ANKARA Ñ Turkey and the United States have have agreed on rules of engatement in northern Iraq but have failed to agree on Washington's
request to deploy 62,000 American troops in Turkey.
Ankara, despite a personal appeal by President George Bush, has also not agreed to a U.S. request
for use of Turkey's air space. U.S. officials said that in response
Washington has ordered that 10 naval ships leave the Turkish region and head
for the Persian Gulf.
Turkish government sources said Ankara and Washington have agreed on the
zones of operation by Turkish military forces as well as their mission.
Under the agreement, Turkey has pledged to keep its troops within 20
kilometers of the Iraqi border. Turkey now has more than 20,000 troops who
operate within a 40 kilometer zone inside Iraq.
But The U.S.-Turkish accord includes a commitment by Ankara not to attack
Kurdish or any other civilian targets in the area. The accord also calls on
Turkey to provide help to refugees.
The sources said the United States has agreed that Turkey can use force
for self-defense to protect the Turkmen community and prevent the
occupation of oil regions in northern Iraq. Turkey is also allowed to use
force to prevent the establishment of an independent Kurdish state.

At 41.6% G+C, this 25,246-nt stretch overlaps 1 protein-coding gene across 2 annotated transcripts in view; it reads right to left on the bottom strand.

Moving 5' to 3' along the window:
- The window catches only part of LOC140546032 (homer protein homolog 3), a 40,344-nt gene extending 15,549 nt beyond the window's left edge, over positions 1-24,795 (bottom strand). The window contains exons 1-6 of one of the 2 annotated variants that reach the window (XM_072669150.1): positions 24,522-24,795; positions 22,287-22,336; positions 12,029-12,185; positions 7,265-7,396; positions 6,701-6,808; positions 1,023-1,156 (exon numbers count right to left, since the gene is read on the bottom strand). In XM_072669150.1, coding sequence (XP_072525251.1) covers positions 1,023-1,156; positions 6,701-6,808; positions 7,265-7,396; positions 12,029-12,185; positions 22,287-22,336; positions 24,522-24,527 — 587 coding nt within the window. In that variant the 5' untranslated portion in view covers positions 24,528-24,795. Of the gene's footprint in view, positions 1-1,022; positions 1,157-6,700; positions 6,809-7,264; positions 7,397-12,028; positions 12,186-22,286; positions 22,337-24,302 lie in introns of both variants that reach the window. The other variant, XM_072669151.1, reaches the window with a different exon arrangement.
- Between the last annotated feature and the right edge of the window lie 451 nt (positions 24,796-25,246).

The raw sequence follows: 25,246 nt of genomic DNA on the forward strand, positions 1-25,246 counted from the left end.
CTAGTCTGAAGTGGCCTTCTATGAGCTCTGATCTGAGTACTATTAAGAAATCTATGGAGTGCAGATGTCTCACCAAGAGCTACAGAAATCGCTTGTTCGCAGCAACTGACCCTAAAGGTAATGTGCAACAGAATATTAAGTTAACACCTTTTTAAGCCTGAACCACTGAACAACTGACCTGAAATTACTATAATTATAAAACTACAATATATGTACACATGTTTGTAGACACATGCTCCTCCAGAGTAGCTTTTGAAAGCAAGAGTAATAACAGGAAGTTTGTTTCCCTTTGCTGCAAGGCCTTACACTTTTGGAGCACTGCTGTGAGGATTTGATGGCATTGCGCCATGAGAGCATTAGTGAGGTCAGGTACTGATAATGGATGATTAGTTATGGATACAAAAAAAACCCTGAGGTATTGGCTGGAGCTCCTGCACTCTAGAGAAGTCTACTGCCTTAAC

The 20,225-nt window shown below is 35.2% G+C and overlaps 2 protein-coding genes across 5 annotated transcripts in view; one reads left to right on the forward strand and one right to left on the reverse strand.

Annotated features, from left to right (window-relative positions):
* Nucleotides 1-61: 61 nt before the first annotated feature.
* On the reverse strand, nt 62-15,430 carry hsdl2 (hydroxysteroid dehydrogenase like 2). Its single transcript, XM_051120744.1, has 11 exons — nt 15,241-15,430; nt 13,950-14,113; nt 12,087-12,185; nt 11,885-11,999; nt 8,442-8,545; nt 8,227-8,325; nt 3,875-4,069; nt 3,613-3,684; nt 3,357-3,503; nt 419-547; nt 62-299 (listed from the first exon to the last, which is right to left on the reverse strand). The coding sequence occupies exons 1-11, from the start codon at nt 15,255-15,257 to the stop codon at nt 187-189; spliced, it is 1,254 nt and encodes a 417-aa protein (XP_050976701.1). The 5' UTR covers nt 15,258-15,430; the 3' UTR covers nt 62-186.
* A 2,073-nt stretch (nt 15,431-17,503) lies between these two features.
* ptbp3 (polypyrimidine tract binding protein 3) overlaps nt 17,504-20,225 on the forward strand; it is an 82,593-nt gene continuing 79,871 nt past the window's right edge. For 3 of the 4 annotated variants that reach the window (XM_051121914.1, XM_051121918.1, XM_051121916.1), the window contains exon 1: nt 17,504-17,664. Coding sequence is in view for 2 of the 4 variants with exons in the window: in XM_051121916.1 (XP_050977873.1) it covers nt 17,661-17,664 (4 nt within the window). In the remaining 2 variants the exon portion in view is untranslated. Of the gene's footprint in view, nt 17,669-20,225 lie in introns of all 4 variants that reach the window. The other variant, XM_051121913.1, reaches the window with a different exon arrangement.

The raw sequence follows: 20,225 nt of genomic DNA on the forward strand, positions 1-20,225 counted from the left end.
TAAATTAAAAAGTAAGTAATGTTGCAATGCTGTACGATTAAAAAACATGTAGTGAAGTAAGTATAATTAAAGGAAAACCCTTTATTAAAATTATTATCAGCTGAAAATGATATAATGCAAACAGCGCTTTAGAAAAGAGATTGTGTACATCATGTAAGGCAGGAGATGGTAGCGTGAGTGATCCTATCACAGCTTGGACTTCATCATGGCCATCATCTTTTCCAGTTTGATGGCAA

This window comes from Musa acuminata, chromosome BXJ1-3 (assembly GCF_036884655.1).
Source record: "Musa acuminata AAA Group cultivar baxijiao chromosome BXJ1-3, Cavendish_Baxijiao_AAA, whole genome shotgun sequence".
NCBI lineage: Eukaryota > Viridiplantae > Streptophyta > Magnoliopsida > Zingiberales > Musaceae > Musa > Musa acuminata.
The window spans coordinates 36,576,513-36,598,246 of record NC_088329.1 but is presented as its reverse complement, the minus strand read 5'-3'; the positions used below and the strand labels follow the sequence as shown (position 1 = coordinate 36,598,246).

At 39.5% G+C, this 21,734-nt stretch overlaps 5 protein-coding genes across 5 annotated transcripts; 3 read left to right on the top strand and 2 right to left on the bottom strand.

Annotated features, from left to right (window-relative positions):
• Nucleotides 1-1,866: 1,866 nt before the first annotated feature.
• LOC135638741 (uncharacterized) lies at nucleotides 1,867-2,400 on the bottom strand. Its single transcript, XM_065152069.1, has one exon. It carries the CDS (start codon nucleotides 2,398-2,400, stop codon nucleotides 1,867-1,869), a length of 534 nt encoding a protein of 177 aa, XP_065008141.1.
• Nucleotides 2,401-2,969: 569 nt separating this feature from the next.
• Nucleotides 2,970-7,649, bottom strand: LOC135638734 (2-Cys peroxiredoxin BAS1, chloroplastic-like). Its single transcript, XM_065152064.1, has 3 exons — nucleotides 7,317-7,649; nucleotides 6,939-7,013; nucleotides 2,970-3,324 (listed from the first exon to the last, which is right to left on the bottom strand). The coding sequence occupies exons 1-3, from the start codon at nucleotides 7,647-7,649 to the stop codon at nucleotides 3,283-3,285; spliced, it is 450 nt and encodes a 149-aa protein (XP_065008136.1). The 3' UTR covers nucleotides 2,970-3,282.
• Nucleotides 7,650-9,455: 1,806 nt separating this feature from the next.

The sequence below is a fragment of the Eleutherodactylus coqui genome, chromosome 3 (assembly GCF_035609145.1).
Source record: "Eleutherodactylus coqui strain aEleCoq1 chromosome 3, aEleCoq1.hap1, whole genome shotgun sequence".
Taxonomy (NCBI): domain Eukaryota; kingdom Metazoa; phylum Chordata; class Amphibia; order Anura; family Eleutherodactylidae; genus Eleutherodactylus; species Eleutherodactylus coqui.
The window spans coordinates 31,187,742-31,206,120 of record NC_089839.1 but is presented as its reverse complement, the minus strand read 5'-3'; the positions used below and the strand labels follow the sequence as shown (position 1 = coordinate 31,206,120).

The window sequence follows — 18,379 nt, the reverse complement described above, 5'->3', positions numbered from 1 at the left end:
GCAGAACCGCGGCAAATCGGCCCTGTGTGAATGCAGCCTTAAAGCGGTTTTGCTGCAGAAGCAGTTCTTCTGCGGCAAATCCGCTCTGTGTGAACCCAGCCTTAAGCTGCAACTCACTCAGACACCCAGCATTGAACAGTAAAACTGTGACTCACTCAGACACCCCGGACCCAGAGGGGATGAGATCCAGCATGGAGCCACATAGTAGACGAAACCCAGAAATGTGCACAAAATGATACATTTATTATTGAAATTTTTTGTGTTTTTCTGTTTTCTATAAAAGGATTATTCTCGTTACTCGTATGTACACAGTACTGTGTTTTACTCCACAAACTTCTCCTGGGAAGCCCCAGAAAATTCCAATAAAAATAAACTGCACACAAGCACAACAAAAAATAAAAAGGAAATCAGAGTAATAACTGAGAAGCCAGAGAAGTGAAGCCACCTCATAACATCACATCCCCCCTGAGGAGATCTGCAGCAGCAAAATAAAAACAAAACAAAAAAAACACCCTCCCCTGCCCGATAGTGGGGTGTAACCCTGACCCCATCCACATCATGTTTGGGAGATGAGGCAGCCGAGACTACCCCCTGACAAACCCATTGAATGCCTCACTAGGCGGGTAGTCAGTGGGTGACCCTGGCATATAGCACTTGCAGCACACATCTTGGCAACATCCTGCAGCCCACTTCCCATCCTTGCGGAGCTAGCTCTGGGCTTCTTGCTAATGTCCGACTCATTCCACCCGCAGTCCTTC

The agreement was reached, the sources said, as part of an effort to
prevent a confrontation between U.S. and Turkish troops in northern Iraq.
The Turkish military has been concerned that Kurdish insurgents or
separatists could attack Turkish troops from behind a U.S. military umbrella.
"Turkey is fearful of possible conflicts with Kurdish groups or even
U.S. troops in the region," Turkish columnist Zeynep Gurcanli wrote in the
Star daily. "That's why the Turkish Army will definitely act very
Turkey plans to deploy up to 80,000 troops in northern Iraq. The sources
said 50,000 troops have amassed along the Iraqi-Turkish border, with about
20,000 already in positions in northern Iraq.
The sources said the agreement constitutes an understanding with much
room for interpretation. They said Turkey and the United States have failed
to agree on the composition of a Kurdish entity in northern Iraq. Turkey
wants a U.S. guarantee that Washington will not allow the establishment
of anything other than an Iraqi federation. Washington has refused to
relay such a pledge.
Another snag is the U.S. refusal to guarantee Turkish participation in
an international civilian administration that will rule Iraq
after the elimination of the regime of President Saddam Hussein. The sources
said Washington does not want to expand Turkish influence beyond that of
For their part, Kurdish leaders have expressed opposition to Turkish
troops in northern Iraq unless they are under U.S. command. The leaders have
warned that Turkey's entry into northern Iraq will result in Iranian and
Syrian intervention. Kurdish sources said their forces have been deployed
along the Turkish border to fight any invading Turkish troops.